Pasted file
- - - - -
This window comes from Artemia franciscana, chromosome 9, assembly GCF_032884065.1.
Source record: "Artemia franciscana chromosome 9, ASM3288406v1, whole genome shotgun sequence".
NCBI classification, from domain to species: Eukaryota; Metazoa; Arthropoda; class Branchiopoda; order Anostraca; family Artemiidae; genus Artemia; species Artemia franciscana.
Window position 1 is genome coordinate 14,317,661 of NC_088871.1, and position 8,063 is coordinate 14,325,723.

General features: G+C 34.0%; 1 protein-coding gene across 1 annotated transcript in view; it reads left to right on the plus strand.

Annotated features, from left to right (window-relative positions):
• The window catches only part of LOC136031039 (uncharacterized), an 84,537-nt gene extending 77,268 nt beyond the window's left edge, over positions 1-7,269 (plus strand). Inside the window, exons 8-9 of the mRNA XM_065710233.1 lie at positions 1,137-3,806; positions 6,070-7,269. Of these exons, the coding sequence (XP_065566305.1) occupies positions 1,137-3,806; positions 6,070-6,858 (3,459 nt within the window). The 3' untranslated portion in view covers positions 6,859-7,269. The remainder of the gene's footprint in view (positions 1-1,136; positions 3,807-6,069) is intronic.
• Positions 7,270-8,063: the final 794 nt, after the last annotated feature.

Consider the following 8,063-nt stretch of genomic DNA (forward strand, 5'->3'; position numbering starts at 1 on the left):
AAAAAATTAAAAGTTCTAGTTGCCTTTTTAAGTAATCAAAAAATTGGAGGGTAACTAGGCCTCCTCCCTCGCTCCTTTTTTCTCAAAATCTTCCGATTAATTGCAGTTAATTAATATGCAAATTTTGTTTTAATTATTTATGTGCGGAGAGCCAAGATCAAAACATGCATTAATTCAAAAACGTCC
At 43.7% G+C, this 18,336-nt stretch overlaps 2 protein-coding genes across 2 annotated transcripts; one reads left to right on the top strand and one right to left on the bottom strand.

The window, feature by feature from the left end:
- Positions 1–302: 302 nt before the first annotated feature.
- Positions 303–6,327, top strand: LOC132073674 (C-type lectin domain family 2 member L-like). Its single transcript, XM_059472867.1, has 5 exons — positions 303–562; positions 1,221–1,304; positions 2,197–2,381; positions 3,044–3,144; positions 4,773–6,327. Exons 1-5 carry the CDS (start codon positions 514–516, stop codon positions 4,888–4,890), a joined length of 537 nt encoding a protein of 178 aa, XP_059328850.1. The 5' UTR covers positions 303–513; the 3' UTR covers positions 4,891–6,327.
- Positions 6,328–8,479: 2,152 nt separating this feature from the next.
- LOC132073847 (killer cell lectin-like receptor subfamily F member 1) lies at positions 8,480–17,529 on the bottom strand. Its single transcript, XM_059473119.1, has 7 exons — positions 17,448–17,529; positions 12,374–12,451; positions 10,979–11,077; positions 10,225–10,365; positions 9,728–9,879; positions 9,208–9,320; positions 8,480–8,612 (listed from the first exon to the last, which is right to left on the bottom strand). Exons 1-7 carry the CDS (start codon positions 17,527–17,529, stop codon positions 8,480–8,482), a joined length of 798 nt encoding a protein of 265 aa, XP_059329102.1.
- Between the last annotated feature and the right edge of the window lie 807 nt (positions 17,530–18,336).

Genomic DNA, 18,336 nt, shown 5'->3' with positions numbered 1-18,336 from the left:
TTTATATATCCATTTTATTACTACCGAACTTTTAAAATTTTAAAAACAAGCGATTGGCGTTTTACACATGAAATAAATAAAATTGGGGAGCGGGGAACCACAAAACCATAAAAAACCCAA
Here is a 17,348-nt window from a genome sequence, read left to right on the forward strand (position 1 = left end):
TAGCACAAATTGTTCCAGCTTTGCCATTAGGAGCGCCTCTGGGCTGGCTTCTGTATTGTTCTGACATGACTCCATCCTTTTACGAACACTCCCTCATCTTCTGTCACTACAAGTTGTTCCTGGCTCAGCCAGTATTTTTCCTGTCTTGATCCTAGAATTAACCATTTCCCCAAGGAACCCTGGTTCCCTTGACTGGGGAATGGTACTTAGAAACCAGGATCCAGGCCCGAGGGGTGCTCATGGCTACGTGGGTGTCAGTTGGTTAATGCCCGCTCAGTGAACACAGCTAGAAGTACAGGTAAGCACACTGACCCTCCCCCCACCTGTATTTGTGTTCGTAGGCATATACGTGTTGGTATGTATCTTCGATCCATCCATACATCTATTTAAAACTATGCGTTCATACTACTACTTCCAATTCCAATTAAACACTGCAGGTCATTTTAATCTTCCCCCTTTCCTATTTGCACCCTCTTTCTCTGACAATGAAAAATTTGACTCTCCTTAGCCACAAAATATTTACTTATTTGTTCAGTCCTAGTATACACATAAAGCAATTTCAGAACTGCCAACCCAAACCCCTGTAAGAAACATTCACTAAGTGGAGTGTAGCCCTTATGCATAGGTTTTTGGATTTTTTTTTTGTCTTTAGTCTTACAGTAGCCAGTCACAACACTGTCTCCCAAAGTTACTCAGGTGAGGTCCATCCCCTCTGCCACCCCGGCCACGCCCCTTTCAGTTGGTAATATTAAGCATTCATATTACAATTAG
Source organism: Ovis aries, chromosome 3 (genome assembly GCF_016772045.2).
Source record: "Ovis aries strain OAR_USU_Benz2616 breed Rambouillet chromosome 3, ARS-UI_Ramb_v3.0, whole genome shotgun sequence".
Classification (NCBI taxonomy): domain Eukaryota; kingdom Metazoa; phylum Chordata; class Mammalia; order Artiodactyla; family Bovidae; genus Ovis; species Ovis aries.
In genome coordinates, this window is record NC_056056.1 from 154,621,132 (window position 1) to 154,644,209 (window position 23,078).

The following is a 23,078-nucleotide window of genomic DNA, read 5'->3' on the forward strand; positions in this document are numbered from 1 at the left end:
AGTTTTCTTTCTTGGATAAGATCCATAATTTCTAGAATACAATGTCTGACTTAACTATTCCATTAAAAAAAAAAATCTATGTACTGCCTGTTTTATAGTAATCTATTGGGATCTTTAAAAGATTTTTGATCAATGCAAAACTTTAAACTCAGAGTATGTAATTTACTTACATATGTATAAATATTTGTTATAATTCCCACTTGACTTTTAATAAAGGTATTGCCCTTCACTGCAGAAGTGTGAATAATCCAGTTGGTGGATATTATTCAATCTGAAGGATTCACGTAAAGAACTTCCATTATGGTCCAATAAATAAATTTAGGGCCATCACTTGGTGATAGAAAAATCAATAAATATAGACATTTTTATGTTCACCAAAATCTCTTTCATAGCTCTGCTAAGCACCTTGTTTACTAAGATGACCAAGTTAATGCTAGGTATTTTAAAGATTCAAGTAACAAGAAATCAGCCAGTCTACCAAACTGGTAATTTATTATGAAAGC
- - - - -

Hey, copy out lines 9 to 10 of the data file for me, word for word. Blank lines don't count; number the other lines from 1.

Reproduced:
Consider the following 8,063-nt stretch of genomic DNA (forward strand, 5'->3'; position numbering starts at 1 on the left):
AAAAAATTAAAAGTTCTAGTTGCCTTTTTAAGTAATCAAAAAATTGGAGGGTAACTAGGCCTCCTCCCTCGCTCCTTTTTTCTCAAAATCTTCCGATTAATTGCAGTTAATTAATATGCAAATTTTGTTTTAATTATTTATGTGCGGAGAGCCAAGATCAAAACATGCATTAATTCAAAAACGTCC